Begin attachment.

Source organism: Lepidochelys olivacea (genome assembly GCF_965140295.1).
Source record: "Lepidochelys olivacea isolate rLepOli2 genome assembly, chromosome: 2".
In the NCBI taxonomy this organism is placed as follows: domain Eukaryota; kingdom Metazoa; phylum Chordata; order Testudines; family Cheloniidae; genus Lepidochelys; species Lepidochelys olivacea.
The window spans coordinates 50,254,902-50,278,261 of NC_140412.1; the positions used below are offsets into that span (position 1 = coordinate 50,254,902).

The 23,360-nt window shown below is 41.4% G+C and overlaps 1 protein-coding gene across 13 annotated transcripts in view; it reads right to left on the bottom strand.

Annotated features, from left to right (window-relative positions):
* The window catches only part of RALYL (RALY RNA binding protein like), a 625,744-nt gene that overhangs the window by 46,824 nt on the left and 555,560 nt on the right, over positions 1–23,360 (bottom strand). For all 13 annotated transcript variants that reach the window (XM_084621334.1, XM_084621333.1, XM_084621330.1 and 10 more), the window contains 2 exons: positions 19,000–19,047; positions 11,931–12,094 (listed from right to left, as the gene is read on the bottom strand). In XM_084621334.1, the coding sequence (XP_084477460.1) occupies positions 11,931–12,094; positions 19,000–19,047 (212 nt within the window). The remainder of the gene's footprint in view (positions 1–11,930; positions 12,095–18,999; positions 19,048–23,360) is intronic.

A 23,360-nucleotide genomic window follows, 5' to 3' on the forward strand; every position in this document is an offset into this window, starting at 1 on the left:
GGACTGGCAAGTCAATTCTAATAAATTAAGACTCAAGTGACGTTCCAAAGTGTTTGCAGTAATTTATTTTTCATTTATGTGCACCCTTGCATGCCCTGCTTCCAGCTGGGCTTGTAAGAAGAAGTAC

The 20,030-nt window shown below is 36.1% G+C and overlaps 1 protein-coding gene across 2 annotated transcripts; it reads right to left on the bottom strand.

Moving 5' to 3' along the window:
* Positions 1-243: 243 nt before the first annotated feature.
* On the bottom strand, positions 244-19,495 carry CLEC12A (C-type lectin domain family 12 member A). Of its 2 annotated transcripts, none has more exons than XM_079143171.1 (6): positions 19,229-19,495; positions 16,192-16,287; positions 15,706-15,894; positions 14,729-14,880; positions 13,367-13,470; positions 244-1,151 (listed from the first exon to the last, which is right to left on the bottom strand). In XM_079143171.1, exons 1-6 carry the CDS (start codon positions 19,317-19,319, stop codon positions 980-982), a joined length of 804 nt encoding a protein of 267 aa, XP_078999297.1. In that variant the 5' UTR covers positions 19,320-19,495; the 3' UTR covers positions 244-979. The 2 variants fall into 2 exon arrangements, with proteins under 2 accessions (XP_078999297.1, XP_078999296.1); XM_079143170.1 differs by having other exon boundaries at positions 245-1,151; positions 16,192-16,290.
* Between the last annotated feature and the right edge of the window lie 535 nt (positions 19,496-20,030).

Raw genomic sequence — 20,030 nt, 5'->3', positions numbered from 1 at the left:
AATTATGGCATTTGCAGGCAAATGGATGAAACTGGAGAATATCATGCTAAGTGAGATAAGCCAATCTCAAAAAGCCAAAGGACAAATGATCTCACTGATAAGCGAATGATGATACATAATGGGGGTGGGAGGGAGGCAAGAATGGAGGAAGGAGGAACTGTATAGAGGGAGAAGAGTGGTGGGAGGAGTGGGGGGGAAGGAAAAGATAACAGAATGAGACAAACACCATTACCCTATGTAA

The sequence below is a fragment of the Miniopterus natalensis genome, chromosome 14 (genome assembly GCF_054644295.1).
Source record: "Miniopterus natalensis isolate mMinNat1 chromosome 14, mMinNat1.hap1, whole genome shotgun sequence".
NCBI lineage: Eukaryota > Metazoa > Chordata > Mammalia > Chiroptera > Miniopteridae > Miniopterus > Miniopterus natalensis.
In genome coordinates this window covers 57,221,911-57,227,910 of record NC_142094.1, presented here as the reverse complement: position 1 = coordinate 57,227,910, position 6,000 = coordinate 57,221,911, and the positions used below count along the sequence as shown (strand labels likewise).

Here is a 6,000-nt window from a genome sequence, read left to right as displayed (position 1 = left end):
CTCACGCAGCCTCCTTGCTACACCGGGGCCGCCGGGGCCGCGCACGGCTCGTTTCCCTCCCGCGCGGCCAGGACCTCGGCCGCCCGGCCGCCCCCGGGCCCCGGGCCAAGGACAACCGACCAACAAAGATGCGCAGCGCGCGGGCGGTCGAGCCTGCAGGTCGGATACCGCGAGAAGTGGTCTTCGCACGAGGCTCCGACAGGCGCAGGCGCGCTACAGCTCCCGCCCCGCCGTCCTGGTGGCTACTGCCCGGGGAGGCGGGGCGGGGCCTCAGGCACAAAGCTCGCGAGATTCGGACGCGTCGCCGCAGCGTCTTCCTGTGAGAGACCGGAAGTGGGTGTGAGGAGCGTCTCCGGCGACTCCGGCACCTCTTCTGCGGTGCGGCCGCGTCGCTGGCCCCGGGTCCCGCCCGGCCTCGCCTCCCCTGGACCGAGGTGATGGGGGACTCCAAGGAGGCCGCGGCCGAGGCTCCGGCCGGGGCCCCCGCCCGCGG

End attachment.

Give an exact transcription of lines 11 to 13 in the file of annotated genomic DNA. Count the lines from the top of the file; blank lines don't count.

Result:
Moving 5' to 3' along the window:
* Positions 1-243: 243 nt before the first annotated feature.
* On the bottom strand, positions 244-19,495 carry CLEC12A (C-type lectin domain family 12 member A). Of its 2 annotated transcripts, none has more exons than XM_079143171.1 (6): positions 19,229-19,495; positions 16,192-16,287; positions 15,706-15,894; positions 14,729-14,880; positions 13,367-13,470; positions 244-1,151 (listed from the first exon to the last, which is right to left on the bottom strand). In XM_079143171.1, exons 1-6 carry the CDS (start codon positions 19,317-19,319, stop codon positions 980-982), a joined length of 804 nt encoding a protein of 267 aa, XP_078999297.1. In that variant the 5' UTR covers positions 19,320-19,495; the 3' UTR covers positions 244-979. The 2 variants fall into 2 exon arrangements, with proteins under 2 accessions (XP_078999297.1, XP_078999296.1); XM_079143170.1 differs by having other exon boundaries at positions 245-1,151; positions 16,192-16,290.